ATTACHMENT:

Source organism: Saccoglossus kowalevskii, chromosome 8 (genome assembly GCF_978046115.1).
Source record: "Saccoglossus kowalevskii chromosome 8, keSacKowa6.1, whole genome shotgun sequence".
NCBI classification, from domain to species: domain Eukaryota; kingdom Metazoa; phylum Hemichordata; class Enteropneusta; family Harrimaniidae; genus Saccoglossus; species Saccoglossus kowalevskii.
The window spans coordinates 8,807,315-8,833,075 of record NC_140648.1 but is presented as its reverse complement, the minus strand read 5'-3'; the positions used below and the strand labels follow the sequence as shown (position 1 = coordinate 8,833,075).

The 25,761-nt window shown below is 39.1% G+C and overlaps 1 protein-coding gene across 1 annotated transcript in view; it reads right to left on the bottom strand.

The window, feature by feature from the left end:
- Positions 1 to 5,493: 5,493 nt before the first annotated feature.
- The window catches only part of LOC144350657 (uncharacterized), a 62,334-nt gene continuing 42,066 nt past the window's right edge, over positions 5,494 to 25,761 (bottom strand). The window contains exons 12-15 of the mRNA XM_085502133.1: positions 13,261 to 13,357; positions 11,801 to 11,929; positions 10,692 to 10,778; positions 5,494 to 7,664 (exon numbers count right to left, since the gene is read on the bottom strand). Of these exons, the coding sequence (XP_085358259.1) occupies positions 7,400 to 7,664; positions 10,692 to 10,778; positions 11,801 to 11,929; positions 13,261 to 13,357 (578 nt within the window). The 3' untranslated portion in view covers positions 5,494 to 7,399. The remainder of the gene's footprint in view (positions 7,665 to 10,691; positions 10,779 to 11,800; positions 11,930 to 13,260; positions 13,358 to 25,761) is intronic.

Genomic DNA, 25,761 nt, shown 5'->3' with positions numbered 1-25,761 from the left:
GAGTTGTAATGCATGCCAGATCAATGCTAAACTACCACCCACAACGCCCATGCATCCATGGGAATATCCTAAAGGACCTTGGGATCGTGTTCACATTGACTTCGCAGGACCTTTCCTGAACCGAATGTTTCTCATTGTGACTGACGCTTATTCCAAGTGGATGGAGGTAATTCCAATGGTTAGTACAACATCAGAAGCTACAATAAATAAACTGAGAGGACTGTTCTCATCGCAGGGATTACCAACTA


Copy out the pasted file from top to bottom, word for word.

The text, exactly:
Source organism: Saccoglossus kowalevskii, chromosome 8 (genome assembly GCF_978046115.1).
Source record: "Saccoglossus kowalevskii chromosome 8, keSacKowa6.1, whole genome shotgun sequence".
NCBI classification, from domain to species: domain Eukaryota; kingdom Metazoa; phylum Hemichordata; class Enteropneusta; family Harrimaniidae; genus Saccoglossus; species Saccoglossus kowalevskii.
The window spans coordinates 8,807,315-8,833,075 of record NC_140648.1 but is presented as its reverse complement, the minus strand read 5'-3'; the positions used below and the strand labels follow the sequence as shown (position 1 = coordinate 8,833,075).

The 25,761-nt window shown below is 39.1% G+C and overlaps 1 protein-coding gene across 1 annotated transcript in view; it reads right to left on the bottom strand.

The window, feature by feature from the left end:
- Positions 1 to 5,493: 5,493 nt before the first annotated feature.
- The window catches only part of LOC144350657 (uncharacterized), a 62,334-nt gene continuing 42,066 nt past the window's right edge, over positions 5,494 to 25,761 (bottom strand). The window contains exons 12-15 of the mRNA XM_085502133.1: positions 13,261 to 13,357; positions 11,801 to 11,929; positions 10,692 to 10,778; positions 5,494 to 7,664 (exon numbers count right to left, since the gene is read on the bottom strand). Of these exons, the coding sequence (XP_085358259.1) occupies positions 7,400 to 7,664; positions 10,692 to 10,778; positions 11,801 to 11,929; positions 13,261 to 13,357 (578 nt within the window). The 3' untranslated portion in view covers positions 5,494 to 7,399. The remainder of the gene's footprint in view (positions 7,665 to 10,691; positions 10,779 to 11,800; positions 11,930 to 13,260; positions 13,358 to 25,761) is intronic.

Genomic DNA, 25,761 nt, shown 5'->3' with positions numbered 1-25,761 from the left:
GAGTTGTAATGCATGCCAGATCAATGCTAAACTACCACCCACAACGCCCATGCATCCATGGGAATATCCTAAAGGACCTTGGGATCGTGTTCACATTGACTTCGCAGGACCTTTCCTGAACCGAATGTTTCTCATTGTGACTGACGCTTATTCCAAGTGGATGGAGGTAATTCCAATGGTTAGTACAACATCAGAAGCTACAATAAATAAACTGAGAGGACTGTTCTCATCGCAGGGATTACCAACTA